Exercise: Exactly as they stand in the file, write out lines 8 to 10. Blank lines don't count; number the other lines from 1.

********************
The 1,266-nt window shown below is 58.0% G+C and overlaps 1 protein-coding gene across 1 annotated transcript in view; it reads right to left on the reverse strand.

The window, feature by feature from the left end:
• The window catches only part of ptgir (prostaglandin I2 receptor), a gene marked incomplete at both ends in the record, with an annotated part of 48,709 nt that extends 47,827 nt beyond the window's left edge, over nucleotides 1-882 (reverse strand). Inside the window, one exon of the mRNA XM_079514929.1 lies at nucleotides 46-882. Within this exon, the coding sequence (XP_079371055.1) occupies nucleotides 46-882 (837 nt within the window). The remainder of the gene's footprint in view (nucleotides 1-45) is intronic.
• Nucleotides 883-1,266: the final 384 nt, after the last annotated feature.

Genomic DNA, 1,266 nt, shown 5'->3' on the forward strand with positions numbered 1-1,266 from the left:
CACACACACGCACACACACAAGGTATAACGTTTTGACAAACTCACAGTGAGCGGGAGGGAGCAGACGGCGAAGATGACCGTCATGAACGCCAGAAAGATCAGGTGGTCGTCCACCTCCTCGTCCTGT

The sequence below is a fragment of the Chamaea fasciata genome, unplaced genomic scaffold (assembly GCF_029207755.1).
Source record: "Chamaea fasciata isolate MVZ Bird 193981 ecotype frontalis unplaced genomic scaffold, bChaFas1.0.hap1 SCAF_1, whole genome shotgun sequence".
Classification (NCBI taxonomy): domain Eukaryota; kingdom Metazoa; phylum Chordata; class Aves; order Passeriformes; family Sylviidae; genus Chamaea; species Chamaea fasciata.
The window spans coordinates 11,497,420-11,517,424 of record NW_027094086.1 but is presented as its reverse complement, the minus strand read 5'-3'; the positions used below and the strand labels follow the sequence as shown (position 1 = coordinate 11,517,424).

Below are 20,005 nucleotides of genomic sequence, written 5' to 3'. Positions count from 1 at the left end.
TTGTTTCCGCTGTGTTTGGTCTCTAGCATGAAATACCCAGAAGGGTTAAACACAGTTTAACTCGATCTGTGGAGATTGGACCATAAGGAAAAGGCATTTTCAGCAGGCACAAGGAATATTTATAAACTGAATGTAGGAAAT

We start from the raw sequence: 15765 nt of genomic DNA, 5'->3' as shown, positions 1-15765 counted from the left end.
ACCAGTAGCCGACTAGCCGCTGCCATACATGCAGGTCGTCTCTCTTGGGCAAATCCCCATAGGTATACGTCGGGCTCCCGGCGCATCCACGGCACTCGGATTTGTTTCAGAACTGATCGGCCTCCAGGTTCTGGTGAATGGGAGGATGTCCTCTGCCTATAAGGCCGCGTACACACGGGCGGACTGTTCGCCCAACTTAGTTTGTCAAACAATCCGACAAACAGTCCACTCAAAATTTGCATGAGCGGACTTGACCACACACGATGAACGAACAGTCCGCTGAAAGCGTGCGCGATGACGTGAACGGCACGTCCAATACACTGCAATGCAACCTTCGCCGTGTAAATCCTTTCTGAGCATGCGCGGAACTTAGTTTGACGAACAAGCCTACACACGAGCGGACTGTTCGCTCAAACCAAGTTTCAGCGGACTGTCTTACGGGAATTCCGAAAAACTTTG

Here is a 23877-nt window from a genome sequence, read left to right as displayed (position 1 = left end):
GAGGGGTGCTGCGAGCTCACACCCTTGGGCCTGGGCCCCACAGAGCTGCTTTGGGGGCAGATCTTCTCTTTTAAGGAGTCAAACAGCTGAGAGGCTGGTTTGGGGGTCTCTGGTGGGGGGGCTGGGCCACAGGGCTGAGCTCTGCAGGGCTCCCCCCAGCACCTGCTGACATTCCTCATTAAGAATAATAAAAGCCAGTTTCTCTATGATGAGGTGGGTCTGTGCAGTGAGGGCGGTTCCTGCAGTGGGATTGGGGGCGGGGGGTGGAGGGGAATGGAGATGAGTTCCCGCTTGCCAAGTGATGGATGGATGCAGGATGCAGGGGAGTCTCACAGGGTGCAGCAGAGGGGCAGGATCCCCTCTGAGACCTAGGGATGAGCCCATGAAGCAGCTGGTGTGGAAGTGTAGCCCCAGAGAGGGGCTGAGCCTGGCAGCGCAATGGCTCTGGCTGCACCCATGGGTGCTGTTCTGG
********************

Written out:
Source record: "Chamaea fasciata isolate MVZ Bird 193981 ecotype frontalis unplaced genomic scaffold, bChaFas1.0.hap1 SCAF_1, whole genome shotgun sequence".
Classification (NCBI taxonomy): domain Eukaryota; kingdom Metazoa; phylum Chordata; class Aves; order Passeriformes; family Sylviidae; genus Chamaea; species Chamaea fasciata.
The window spans coordinates 11,497,420-11,517,424 of record NW_027094086.1 but is presented as its reverse complement, the minus strand read 5'-3'; the positions used below and the strand labels follow the sequence as shown (position 1 = coordinate 11,517,424).